The Steel Kiss by Jeffrey Deaver

Steel KissThings have changed in the world of Lincoln Rhyme, the renowned quadriplegic forensic expert. He has retired from his life of criminal investigation, electing to teach instead, and his relationship with Amelia Sachs seems to be on shaky ground. Despite this, Sachs persuades him to take on a private case. While hunting a suspect, she witnesses the death of a bystander, sucked into the mechanism of an escalator. On discovering that his family are on the brink of financial ruin, she persuades Rhyme to help out with the insurance claim to try and establish how the accident could have happened.

Meanwhile, Sachs’ suspect – a brutal killer – is planning something bigger than what he has achieved to date. While he had been content to kill with his bare hands – well, a hammer – he has found a new weapon. A weapon that will cause Rhyme’s and Sachs’ cases to collide and put both of them in the sights of a very dangerous killer. Again…

I’ve made no secret of the past that I’m a fan of Deaver’s work, especially the Lincoln Rhyme series. They don’t all work – The Vanished Man springs to mind, and maybe The Stone Monkey – but generally these are top-notch twisty thrillers that tend to catch me out most of the time. Which is pretty impressive, really, as when you hit book twelve in a series, you’d think that he’d have run out of tricks. Nope…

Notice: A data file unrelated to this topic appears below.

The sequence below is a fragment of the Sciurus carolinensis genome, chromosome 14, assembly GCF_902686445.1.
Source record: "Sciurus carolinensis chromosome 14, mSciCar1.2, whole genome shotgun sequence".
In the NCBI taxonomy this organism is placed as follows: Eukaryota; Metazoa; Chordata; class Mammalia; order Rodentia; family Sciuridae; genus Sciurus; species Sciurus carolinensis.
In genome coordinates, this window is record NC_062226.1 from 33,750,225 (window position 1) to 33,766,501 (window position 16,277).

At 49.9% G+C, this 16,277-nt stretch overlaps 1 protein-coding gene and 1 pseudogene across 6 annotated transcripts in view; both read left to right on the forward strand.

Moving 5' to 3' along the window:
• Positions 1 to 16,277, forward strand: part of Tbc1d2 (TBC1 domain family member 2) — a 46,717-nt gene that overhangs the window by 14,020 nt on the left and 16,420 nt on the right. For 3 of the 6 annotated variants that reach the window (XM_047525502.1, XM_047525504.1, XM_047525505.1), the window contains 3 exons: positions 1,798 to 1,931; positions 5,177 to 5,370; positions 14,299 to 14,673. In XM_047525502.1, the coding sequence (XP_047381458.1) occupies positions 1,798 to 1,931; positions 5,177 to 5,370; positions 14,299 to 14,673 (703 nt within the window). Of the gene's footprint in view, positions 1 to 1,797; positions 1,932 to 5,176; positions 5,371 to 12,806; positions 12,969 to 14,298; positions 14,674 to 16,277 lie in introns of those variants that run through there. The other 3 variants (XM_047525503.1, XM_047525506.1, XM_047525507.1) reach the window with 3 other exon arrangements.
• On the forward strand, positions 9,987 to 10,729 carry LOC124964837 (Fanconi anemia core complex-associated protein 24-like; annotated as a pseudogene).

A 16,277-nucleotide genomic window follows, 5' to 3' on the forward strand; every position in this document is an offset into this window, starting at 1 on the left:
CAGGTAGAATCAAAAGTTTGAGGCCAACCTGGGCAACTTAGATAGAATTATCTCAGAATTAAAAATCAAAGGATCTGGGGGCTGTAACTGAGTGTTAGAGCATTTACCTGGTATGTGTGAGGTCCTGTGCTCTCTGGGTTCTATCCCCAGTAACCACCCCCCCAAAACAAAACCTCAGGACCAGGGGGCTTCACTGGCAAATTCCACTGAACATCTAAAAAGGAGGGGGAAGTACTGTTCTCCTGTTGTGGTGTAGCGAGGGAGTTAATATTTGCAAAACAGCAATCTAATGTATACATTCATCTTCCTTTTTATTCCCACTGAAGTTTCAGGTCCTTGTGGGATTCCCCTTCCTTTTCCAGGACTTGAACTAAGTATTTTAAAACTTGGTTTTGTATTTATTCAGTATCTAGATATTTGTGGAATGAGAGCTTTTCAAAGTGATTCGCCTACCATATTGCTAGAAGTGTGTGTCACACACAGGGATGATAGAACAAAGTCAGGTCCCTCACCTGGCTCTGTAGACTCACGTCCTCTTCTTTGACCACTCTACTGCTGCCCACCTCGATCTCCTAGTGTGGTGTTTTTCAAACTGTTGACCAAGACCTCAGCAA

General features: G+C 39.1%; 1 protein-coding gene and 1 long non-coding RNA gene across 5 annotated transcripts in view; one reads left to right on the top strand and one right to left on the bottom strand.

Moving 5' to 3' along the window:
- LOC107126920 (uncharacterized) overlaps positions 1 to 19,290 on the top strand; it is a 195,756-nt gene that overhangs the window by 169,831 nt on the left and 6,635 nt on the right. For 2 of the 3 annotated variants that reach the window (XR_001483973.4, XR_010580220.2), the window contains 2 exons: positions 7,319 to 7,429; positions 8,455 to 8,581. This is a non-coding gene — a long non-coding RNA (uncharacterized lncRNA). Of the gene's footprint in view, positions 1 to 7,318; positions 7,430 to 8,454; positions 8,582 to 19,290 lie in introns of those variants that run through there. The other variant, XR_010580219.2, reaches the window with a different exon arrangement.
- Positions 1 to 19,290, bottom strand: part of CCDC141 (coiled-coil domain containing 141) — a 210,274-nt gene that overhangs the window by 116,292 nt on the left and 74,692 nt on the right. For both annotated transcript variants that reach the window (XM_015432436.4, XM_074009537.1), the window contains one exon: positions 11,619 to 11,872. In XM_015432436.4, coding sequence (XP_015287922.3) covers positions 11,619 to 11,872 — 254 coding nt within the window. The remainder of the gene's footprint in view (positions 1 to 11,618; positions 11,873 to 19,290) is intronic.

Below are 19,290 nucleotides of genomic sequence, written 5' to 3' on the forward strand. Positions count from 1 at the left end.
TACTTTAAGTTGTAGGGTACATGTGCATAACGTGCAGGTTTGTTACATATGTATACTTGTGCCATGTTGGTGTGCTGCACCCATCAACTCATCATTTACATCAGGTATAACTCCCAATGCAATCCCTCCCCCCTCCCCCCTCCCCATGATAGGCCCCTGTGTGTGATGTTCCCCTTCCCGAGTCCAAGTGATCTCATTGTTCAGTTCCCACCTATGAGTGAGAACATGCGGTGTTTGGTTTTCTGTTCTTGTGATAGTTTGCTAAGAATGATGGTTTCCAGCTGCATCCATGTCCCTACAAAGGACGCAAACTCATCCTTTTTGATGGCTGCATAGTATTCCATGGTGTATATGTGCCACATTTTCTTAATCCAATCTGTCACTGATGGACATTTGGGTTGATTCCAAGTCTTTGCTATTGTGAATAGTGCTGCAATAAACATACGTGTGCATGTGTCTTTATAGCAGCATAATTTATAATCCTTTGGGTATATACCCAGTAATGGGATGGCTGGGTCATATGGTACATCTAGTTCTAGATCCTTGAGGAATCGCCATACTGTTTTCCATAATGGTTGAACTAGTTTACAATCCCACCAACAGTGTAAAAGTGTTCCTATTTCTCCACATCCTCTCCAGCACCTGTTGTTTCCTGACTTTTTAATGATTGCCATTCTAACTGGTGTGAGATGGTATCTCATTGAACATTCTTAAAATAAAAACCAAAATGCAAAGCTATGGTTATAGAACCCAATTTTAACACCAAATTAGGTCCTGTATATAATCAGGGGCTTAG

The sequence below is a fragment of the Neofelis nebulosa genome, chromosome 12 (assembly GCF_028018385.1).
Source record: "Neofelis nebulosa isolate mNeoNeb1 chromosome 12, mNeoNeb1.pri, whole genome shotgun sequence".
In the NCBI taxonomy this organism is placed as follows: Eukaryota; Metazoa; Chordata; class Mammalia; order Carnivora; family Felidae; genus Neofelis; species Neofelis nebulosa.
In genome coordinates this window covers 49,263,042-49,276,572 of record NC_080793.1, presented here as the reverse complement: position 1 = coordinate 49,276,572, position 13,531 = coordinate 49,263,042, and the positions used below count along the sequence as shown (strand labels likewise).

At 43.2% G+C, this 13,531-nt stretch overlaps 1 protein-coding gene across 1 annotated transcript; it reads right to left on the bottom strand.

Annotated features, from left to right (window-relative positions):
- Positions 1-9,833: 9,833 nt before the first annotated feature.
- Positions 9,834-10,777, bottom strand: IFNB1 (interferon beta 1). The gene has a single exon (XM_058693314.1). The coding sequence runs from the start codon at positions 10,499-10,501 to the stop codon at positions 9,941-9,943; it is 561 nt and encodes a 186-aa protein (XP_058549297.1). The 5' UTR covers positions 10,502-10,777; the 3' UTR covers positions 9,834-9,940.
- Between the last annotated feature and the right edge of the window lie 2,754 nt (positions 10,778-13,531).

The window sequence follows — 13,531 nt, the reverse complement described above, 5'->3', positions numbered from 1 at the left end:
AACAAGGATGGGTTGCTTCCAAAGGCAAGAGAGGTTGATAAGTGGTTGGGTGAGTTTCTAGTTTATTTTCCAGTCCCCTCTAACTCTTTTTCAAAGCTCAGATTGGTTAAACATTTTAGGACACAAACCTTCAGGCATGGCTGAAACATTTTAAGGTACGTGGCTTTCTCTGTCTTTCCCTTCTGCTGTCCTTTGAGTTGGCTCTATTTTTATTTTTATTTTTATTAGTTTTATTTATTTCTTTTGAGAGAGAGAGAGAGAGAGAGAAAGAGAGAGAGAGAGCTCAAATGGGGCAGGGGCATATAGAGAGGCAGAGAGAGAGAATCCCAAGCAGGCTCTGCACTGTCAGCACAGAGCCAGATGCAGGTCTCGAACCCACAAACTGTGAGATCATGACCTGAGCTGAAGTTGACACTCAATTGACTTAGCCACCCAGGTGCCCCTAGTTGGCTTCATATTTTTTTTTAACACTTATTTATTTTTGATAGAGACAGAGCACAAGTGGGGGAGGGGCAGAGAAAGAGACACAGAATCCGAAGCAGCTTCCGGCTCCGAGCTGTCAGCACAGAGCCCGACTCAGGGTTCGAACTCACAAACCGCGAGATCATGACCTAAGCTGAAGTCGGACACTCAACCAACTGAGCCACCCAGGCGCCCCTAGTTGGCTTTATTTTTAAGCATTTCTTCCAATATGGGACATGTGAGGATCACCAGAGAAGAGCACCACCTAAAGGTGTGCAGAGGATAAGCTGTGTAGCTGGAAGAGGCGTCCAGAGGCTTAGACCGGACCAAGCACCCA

Deaver does play a dangerous game here for the fans of the series here, though, by playing with the Rhyme-Sachs relationship, in part by bringing her ex back into her life, as well as sending another series regular, Ron Pulaski, down a dark path. I really don’t like it when “solid” couples’ relationships are potentially messed around with, but what the author does here is pretty damn clever, so I’ll let him off. The introduction of a new protégé for Rhyme is well done, and the passages from the point of view of the killer are chilling while, like The Skin Collector, never being explicit.

It’s not perfect – there are a couple of problems with the pacing. For example, if you a) look at the US cover; b) read the blurb; or c) possess two brain cells, it’s obvious that the escalator accident is anything but an accident, but it (necessarily, I think) takes a good while for Rhyme to figure this out. And the sudden realisation from Rhyme’s protégé towards the end that helps tie things together really should have been considered earlier. And the bits with Sachs’ ex go on a bit as well…

For the clued mystery fans, well, probably best to look elsewhere. Some of the twists are clued (a bit) but generally, it’s best to sit back and enjoy the ride. I certainly did. One of the best of the series – Highly Recommended.

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